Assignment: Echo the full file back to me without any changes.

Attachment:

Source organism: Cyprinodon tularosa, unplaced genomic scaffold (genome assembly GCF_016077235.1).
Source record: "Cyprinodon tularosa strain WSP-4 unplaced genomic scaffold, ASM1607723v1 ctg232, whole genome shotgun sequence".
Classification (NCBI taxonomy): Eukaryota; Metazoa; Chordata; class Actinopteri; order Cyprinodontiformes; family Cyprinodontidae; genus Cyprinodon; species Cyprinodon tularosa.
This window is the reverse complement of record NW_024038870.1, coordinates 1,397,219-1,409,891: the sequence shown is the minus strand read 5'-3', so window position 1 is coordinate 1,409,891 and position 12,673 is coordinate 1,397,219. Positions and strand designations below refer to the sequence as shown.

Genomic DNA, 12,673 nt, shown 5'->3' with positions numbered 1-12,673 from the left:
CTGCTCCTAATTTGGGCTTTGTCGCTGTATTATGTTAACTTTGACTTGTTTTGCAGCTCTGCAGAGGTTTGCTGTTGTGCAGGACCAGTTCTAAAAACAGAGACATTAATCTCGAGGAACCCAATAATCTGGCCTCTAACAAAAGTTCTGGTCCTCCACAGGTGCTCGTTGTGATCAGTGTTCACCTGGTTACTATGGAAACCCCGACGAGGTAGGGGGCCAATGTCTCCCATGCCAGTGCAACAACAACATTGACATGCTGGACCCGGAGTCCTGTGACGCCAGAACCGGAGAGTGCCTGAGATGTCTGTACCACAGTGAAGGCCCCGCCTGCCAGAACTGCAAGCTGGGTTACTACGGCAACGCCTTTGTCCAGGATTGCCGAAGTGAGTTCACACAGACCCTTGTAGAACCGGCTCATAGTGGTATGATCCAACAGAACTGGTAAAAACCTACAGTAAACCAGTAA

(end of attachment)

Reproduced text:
Source organism: Cyprinodon tularosa, unplaced genomic scaffold (genome assembly GCF_016077235.1).
Source record: "Cyprinodon tularosa strain WSP-4 unplaced genomic scaffold, ASM1607723v1 ctg232, whole genome shotgun sequence".
Classification (NCBI taxonomy): Eukaryota; Metazoa; Chordata; class Actinopteri; order Cyprinodontiformes; family Cyprinodontidae; genus Cyprinodon; species Cyprinodon tularosa.
This window is the reverse complement of record NW_024038870.1, coordinates 1,397,219-1,409,891: the sequence shown is the minus strand read 5'-3', so window position 1 is coordinate 1,409,891 and position 12,673 is coordinate 1,397,219. Positions and strand designations below refer to the sequence as shown.

Genomic DNA, 12,673 nt, shown 5'->3' with positions numbered 1-12,673 from the left:
CTGCTCCTAATTTGGGCTTTGTCGCTGTATTATGTTAACTTTGACTTGTTTTGCAGCTCTGCAGAGGTTTGCTGTTGTGCAGGACCAGTTCTAAAAACAGAGACATTAATCTCGAGGAACCCAATAATCTGGCCTCTAACAAAAGTTCTGGTCCTCCACAGGTGCTCGTTGTGATCAGTGTTCACCTGGTTACTATGGAAACCCCGACGAGGTAGGGGGCCAATGTCTCCCATGCCAGTGCAACAACAACATTGACATGCTGGACCCGGAGTCCTGTGACGCCAGAACCGGAGAGTGCCTGAGATGTCTGTACCACAGTGAAGGCCCCGCCTGCCAGAACTGCAAGCTGGGTTACTACGGCAACGCCTTTGTCCAGGATTGCCGAAGTGAGTTCACACAGACCCTTGTAGAACCGGCTCATAGTGGTATGATCCAACAGAACTGGTAAAAACCTACAGTAAACCAGTAA